This article was written by Aditi Halder, a student of  West Bengal National University of Juridical Sciences.



The 42nd amendment brought a huge change in the adjudication process of the country by introducing Article 323 A and 323 B in the Constitution of India.   The legislative competence to establish administrative tribunals is conferred through Article 323A and Article 323B to Parliament and state legislatures respectively.  The 44th amendment removed all the changes brought by 42nd amendment however, Article 323 A and Article 323 B stayed. It appears prima facie that through these amendments, the Parliament intended to transfer the judicial power from Judiciary to bodies which can be easily controlled by the legislature. The amendment allowed the Parliament to form laws which will provide for authority, jurisdiction and mode of operation of these tribunals and it also allowed for exclusion of jurisdiction of High Courts and civil courts except the Jurisdiction of Supreme Court under Article 136.[1] At this juncture, two important issues arise, firstly, whether tribunalisation hits the basic structure by violating the principal of separation of powers and independence of judiciary and secondly, whether the constitution allows for the transfer of judicial power.

Tracing the evolution

The evolution of law and attitude of judiciary towards tribunalisation can be traced through the following landmark judgements:

In Sampath Kumar[2] the issue was regarding the constitutional validity of 42nd amendment and the Administrative Tribunals Act 1985 as they excluded judicial review. It was held that Judicial Review was part of basic structure of the Constitution but then it was also stated that if the constitutional amendment provides for an effective mechanism for vesting the Administrative Tribunals with power of Judicial review then it would not be unconstitutional even though it excluded the jurisdiction of High Courts.[3]

In L. Chandrakumar[4]  the court reiterated the fact that judicial review is part of basic structure of Constitution and the power of judicial review of High Court and Supreme Court under Art. 226 and. Art. 32 ensure independence of Judiciary. The ‘exclusion of jurisdiction’ clause in all the legislations which have been enacted under scope of Article 323A and Article 323 B was struck down.  The superintendence power of High Courts over lower courts within their jurisdiction was held a part of the basic structure. With respect to tribunals it was held that they will ensure speedy justice and they will act as courts of first instance with respect to areas of law for which they have been established. The reason given, behind the judgement was that the constitutional provision ensures the independence of only superior judiciary and not of tribunals. Therefore, the tribunals can never be a perfect substitute of superior courts and hence the power of judicial review of High Court and Supreme Court can never be excluded.[5] In Union of India v. R Gandhi,[6]  it was held that exclusion of jurisdiction of High Court is permissible and parliament has the authority to form tribunals through specific enactments and vest them with the jurisdiction to adjudicate upon the matters related to those specific enactments.  It was also stated that though the legislature can form laws prescribing eligibility criteria and kind of expertise required for appointment in tribunals, the superior courts have the authority to examine whether the eligibility criteria and qualifications prescribed for appointment of members is adequate enough to enable them to meet the purpose for which the given tribunal is constituted.[7]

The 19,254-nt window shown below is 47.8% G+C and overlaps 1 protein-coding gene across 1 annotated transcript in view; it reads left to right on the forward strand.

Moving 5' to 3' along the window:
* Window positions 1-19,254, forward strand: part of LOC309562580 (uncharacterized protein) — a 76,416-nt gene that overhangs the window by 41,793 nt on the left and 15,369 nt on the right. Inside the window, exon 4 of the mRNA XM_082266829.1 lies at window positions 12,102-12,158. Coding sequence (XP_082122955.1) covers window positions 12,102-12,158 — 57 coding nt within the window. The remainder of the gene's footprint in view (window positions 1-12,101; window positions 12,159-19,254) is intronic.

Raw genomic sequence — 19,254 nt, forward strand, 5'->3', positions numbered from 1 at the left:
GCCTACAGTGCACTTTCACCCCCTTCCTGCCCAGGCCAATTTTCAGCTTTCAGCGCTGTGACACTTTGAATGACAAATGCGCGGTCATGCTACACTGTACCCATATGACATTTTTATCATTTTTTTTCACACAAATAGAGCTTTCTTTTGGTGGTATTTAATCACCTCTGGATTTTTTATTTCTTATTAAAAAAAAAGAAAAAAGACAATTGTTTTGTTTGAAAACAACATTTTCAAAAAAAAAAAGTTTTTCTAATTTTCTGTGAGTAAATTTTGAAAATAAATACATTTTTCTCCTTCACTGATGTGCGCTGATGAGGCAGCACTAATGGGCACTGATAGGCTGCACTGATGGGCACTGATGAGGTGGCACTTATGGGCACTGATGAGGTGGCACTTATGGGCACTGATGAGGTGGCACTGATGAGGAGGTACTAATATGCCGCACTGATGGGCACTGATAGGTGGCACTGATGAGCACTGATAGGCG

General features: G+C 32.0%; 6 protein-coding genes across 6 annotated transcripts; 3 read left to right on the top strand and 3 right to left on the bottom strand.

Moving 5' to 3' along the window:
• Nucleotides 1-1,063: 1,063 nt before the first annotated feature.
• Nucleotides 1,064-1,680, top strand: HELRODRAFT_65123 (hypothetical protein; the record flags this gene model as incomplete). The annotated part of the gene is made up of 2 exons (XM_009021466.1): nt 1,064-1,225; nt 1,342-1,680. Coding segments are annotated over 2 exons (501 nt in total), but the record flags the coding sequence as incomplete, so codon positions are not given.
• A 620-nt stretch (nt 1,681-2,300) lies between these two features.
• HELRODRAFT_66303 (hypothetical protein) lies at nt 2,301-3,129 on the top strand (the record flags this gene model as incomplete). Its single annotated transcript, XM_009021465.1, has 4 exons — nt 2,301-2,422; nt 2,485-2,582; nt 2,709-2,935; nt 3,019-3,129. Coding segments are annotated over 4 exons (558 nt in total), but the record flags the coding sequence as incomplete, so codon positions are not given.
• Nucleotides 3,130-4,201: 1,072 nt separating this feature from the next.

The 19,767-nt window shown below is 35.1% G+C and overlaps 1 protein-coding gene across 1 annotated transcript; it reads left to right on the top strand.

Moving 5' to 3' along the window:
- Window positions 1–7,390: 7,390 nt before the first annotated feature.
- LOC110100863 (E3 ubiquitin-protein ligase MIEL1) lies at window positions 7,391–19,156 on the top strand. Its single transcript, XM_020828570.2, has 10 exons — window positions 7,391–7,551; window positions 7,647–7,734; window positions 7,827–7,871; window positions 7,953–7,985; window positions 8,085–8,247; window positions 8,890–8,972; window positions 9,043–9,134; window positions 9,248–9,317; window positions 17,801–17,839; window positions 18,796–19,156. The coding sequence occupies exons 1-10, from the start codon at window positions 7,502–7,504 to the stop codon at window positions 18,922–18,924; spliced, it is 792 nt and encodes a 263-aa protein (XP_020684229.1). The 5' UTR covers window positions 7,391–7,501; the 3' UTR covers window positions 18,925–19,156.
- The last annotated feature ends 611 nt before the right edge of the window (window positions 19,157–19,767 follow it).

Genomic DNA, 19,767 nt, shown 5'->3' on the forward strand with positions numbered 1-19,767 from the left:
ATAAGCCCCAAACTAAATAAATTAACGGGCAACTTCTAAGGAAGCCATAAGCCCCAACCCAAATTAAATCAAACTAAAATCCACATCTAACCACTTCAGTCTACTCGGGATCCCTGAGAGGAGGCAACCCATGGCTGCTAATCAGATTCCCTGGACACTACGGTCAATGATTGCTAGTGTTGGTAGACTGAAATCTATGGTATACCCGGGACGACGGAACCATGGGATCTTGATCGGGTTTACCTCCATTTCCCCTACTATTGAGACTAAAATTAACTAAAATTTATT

Despite of the unambiguous opinions given by the Supreme Court, there are several concerns which need to be addressed. Firstly, the sole purpose behind the establishment of tribunals was to ensure speedy justice; however, subjecting their judgements to judicial reviews of High Court and Supreme Court is going to make the process more lengthy and complex. Secondly, whether the tribunals can be independent if most of members are either appointed by executive or, are a part of the executive. Thirdly, with the increase in number of tribunals the uniformity in administration of tribunals is decreasing and functioning of most of the tribunals is not in a proper state.[8]

Constitutional implications